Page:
If Bloomberg wins another term, we hope he relaxes a bit and tells the police to focus on arresting dangerous criminals, as opposed to bicyclists, political protestors, and street artists. This week's example: harmless graffiti artist Alyce Santoro was putting up one of her cute upside-down Life stickers on Thursday night when she was grabbed by one of those fake-taxi police squads. She has an interesting and amusing account of her incarceration on WoosterCollective today:

Then the woman officer said, “We’re going to have to arrest you.” And I said, “Seriously!? For putting a sticker on a pole?” And she said, “That’s the law, and it’s our job to enforce it.” Then she took my bag, and handcuffed me. I was dumbfounded. I suggested that perhaps just making me pull the sticker off the pole and promise not to do it again would be sufficient punishment for a first offence, but they did not agree. They ducked me into the cab, which was not a cab at all, but a squad car. I sat in the back seat with the lady cop, while the more subdued of the two men sat in the passenger seat and took notes. What was my age? 37. Had I ever been arrested before? Nope, never even had a speeding ticket. Did I have any drug paraphernalia, weapons, or sharp objects on me? No…I assured them I was about the most innocuous offender they could possibly have hoped to capture.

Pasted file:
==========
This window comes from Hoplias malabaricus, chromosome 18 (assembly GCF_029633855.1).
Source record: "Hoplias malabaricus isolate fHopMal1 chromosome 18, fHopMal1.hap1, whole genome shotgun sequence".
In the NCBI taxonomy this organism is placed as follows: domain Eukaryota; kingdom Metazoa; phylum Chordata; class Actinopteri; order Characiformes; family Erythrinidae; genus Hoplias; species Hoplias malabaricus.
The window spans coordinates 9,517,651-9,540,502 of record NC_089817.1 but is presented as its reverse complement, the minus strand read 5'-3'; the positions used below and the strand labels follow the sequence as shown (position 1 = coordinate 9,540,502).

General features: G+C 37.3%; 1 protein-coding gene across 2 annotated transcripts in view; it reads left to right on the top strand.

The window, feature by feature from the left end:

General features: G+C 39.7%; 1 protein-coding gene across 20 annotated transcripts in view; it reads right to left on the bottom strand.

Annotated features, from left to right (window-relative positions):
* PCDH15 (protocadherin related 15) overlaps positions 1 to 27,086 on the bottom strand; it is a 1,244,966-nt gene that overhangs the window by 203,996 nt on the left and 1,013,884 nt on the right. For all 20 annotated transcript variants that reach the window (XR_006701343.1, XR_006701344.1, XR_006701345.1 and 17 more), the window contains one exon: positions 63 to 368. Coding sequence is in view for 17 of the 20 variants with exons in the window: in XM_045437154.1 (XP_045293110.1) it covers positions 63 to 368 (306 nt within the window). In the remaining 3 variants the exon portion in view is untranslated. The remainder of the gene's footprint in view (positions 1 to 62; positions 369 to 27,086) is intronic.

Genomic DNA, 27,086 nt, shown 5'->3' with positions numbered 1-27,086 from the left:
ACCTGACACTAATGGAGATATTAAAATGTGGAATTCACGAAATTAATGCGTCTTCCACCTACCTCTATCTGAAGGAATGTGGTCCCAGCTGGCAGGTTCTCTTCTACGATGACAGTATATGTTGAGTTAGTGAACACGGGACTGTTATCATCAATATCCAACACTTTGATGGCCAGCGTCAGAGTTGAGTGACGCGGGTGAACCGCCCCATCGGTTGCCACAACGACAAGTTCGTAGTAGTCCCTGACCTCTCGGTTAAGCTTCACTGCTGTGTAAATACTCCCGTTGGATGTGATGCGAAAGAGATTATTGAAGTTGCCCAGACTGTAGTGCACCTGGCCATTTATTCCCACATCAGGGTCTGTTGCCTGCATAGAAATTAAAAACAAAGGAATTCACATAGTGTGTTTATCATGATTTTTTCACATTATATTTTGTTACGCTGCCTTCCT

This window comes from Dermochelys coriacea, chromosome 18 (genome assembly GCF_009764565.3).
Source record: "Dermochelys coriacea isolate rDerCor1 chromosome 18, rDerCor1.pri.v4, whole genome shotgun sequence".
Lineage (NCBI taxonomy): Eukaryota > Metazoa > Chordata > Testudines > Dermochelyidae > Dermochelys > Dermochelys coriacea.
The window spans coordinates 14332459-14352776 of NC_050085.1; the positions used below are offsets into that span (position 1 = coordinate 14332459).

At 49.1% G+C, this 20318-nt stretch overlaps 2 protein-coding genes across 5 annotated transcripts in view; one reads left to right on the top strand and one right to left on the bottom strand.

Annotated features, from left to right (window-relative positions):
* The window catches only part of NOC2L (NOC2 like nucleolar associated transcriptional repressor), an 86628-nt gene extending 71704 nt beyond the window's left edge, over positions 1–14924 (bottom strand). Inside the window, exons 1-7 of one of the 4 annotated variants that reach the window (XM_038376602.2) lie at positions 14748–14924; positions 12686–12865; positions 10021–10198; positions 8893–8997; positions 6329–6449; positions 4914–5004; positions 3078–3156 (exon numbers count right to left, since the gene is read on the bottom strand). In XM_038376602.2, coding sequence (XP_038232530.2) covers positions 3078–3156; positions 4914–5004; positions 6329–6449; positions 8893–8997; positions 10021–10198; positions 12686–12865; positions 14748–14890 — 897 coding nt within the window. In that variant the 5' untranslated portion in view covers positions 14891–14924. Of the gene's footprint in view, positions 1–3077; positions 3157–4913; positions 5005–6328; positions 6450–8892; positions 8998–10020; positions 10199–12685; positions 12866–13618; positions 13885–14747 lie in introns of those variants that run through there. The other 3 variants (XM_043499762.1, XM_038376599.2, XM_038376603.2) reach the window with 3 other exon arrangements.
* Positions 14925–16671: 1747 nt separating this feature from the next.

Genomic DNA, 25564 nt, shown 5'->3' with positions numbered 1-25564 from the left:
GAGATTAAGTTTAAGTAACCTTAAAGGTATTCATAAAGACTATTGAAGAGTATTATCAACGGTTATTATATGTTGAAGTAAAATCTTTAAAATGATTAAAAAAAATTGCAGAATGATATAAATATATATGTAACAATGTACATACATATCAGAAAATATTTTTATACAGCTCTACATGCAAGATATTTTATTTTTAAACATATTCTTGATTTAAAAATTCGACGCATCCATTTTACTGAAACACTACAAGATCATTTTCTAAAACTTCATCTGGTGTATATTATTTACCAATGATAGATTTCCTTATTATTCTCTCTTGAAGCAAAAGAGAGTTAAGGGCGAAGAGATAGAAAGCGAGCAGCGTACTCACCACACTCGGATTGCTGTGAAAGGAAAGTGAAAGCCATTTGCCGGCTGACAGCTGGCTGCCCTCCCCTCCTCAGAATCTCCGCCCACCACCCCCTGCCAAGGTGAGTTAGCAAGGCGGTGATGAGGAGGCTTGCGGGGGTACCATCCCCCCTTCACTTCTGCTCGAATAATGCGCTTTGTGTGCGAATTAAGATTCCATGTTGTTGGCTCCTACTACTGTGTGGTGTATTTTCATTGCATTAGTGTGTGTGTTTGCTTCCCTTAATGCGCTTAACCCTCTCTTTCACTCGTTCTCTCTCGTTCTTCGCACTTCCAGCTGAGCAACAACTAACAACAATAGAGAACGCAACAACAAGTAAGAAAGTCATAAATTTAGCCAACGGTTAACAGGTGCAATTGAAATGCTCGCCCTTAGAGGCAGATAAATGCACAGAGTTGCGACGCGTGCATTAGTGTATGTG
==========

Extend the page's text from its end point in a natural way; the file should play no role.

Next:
They wanted to know more about what was behind the criminal mind. Why was the sticker placed upside down? They passed around polaroids of the crime scene. Oh, they were so precious, so perfect...artwork as evidence! I wanted to hold them, but couldn’t, because my hands were cuffed behind my back. Before I realized how it might sound, I said, “I’ve never been handcuffed before.” The men chuckled awkwardly, then the one driving said, “I’m not gonna touch that one!” and the lady cop said, “Yeah, you better not.”

Taking three officers off the street to arrest a harmless artist is not a good use of police resources. Intelligent people can differ on the value of street art or graffiti, but there's got to be a better way to handle these situations. For instance, confiscation of the materials, writing up a ticket on the spot and letting the person go (to an artist, a $200 fine is probably more than enough to convince them to ply their art somewhere else.) What do you guys think of these kinds of arrests?